• KD0RC
    KD0RC Member, Super Elmer Moderator

    Hi Paul, yep, you have a very similar setup and issue as the one I talked about. I think that the issue is the cascaded switches anywhere along the way. What we noticed in the case of the ham I helped was that the network quality indicator would cycle from green down through red and back again. Sometimes it cycled through in a few minutes and sometimes it was a matter of hours. It gave the impression of an unstable network.

    I can't be sure what was happening, but my thought is that something gets out of sync between the two switches over time. It is almost like the clocks are not forced into sync. That is probably not technically correct, but it kind of describes the symptoms. Maybe a network engineer could chime in and describe why cascaded switches don't work properly.

    If you have a way to get the 6600 connected to the router with only one switch (or, better yet - directly to the router), I think that you will have it solved.

  • Mike-VA3MW
    Mike-VA3MW Administrator, FlexRadio Employee, Community Manager, Super Elmer, Moderator admin

    In order for the Maestro to see the Radio, it must hear the network broadcast from the radio.

    More and more switches are 'green smart' and may delay the network broadcasts to save power. You will have to check the specs on the switches you are using.

    The same is true for WiFi as network broadcasts can actually cause for more battery drain on WiFi devices such as phones, so they limit broadcast data. All of these play into the Maestro not being able to hear the radio.

    Your test with the LAN cable did confirm that it is related to the network in part.

  • John KB4DU
    John KB4DU Member ✭✭✭✭

    If it helps to alleviate the need for creative lan wiring, I use a pair of TP-Link power wiring Ethernet adapters, as suggested by Mike. In my case one is at the router/WAP in the middle of the house to the shack at one end. Works well. When at home they support spots/logging/etc. when remote they handle the outbound data for SSDR on the iPad.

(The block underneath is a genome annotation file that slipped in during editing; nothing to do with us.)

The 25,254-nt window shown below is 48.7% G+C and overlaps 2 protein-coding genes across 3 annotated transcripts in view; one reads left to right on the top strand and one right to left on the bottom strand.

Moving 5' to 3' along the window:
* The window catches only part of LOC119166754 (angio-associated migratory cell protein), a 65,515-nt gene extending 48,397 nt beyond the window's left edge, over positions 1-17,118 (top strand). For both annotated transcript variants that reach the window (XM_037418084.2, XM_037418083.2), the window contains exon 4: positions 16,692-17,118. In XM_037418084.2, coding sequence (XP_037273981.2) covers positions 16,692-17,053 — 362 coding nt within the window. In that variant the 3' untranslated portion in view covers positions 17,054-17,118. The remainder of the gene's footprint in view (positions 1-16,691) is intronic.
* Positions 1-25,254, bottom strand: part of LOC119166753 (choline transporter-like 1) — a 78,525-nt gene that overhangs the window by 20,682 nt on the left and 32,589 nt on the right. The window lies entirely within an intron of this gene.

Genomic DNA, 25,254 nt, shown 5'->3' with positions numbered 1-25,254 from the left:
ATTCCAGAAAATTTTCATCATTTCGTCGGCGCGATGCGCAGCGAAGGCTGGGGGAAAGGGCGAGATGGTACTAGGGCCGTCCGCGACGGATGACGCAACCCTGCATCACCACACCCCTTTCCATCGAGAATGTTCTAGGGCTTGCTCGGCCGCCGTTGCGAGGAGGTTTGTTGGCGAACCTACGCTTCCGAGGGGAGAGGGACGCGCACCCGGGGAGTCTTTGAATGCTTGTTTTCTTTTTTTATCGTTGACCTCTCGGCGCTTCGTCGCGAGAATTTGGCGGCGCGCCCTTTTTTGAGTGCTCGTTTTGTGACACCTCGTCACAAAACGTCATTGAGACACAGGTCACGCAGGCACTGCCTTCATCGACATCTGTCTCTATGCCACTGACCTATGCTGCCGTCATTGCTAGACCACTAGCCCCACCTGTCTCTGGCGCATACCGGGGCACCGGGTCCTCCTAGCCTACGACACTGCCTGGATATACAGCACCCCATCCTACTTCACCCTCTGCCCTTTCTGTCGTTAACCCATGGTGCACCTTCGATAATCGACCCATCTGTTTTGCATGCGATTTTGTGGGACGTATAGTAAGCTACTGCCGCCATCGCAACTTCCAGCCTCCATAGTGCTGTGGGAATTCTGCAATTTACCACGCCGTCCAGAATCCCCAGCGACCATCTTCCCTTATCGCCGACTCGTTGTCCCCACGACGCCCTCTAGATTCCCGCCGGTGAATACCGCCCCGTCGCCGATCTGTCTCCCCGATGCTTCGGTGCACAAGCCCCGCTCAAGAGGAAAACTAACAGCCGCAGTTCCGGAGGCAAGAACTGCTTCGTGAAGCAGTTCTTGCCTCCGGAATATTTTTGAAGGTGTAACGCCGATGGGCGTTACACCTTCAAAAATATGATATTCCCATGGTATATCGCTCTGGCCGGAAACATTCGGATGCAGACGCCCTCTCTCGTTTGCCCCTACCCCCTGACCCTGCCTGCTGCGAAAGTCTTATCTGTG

• Paul - KB5MU
    Paul - KB5MU Member ✭✭


    My test with Wireshark on the MacBook Air side-by-side with the Maestro on the same WiFi proves that the network broadcasts are getting through the switches and router just fine, they are not being delayed or filtered out or thinned out or anything. Literally the only part of the network that remains suspect here is the WiFi reception inside the Maestro.

    This is confirmed by the fact that other SmartSDR devices on WiFi (the iPad and the MacBook Air) do not exhibit the delayed discovery problem.

    Since other aspects of WiFi reception in the Maestro seem fine (as evidenced by 0.00% packet loss rates while connected), that leaves some kind of software issue inside the Maestro that causes it to disregard nearly all broadcast discovery packets coming in over WiFi.

    Unless there is more to the discovery broadcast than those UDP packets broadcast to on port 4992?


    I don't know what the "network quality indicator" bar graph is really measuring, especially in a wired network like the one you helped debug. I would have assumed that it shows packet loss rates.

    The Maestro displays packet statistics on the Menu->Network screen. Mine has been connected to the radio for many hours at the moment, and it reports that it has dropped 14 out of 6,350,000 packets, or 0.00%. That screen also shows something called "network status", which takes on subjective values like "Excellent". I am guessing that this is the same value as the bar graph displayed in the GUI. The "network status" does vary sometimes, even as the packets continue to flow without any packets dropped. So apparently "network status" is not packet loss rate. What does that leave? Maybe timing jitter, which is to say packets being delayed by varying amounts. Timing jitter would have no effect on broadcast packets.